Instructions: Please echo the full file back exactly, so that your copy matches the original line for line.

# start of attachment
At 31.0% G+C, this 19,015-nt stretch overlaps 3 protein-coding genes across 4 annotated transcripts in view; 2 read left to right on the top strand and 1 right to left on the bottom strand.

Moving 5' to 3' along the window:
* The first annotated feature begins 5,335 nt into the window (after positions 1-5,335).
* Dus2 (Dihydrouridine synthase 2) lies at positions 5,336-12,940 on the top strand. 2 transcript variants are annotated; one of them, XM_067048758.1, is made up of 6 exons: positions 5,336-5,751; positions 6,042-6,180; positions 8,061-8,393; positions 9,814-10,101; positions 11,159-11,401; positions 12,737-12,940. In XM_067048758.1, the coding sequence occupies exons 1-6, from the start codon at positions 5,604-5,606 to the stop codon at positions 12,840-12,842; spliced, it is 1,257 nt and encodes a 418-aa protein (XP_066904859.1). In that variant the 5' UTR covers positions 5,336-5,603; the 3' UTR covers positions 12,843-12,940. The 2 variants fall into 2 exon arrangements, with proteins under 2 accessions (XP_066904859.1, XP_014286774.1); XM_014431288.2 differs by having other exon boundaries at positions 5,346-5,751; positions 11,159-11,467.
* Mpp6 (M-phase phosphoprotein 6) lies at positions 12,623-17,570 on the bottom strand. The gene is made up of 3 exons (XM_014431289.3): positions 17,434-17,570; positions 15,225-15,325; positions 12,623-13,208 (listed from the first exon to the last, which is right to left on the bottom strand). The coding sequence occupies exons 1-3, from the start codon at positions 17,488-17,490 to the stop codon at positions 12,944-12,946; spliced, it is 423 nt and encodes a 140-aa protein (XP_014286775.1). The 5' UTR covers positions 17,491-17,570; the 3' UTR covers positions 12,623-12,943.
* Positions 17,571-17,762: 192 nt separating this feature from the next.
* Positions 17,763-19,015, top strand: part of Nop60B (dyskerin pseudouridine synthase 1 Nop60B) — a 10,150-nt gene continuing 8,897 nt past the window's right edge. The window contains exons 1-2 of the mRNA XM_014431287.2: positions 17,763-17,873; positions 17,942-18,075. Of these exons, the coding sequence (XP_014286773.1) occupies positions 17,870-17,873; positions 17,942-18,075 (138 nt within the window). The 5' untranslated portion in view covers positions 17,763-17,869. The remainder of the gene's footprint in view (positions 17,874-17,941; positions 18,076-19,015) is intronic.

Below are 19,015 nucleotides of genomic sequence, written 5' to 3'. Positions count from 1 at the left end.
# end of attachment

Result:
At 31.0% G+C, this 19,015-nt stretch overlaps 3 protein-coding genes across 4 annotated transcripts in view; 2 read left to right on the top strand and 1 right to left on the bottom strand.

Moving 5' to 3' along the window:
* The first annotated feature begins 5,335 nt into the window (after positions 1-5,335).
* Dus2 (Dihydrouridine synthase 2) lies at positions 5,336-12,940 on the top strand. 2 transcript variants are annotated; one of them, XM_067048758.1, is made up of 6 exons: positions 5,336-5,751; positions 6,042-6,180; positions 8,061-8,393; positions 9,814-10,101; positions 11,159-11,401; positions 12,737-12,940. In XM_067048758.1, the coding sequence occupies exons 1-6, from the start codon at positions 5,604-5,606 to the stop codon at positions 12,840-12,842; spliced, it is 1,257 nt and encodes a 418-aa protein (XP_066904859.1). In that variant the 5' UTR covers positions 5,336-5,603; the 3' UTR covers positions 12,843-12,940. The 2 variants fall into 2 exon arrangements, with proteins under 2 accessions (XP_066904859.1, XP_014286774.1); XM_014431288.2 differs by having other exon boundaries at positions 5,346-5,751; positions 11,159-11,467.
* Mpp6 (M-phase phosphoprotein 6) lies at positions 12,623-17,570 on the bottom strand. The gene is made up of 3 exons (XM_014431289.3): positions 17,434-17,570; positions 15,225-15,325; positions 12,623-13,208 (listed from the first exon to the last, which is right to left on the bottom strand). The coding sequence occupies exons 1-3, from the start codon at positions 17,488-17,490 to the stop codon at positions 12,944-12,946; spliced, it is 423 nt and encodes a 140-aa protein (XP_014286775.1). The 5' UTR covers positions 17,491-17,570; the 3' UTR covers positions 12,623-12,943.
* Positions 17,571-17,762: 192 nt separating this feature from the next.
* Positions 17,763-19,015, top strand: part of Nop60B (dyskerin pseudouridine synthase 1 Nop60B) — a 10,150-nt gene continuing 8,897 nt past the window's right edge. The window contains exons 1-2 of the mRNA XM_014431287.2: positions 17,763-17,873; positions 17,942-18,075. Of these exons, the coding sequence (XP_014286773.1) occupies positions 17,870-17,873; positions 17,942-18,075 (138 nt within the window). The 5' untranslated portion in view covers positions 17,763-17,869. The remainder of the gene's footprint in view (positions 17,874-17,941; positions 18,076-19,015) is intronic.

Below are 19,015 nucleotides of genomic sequence, written 5' to 3'. Positions count from 1 at the left end.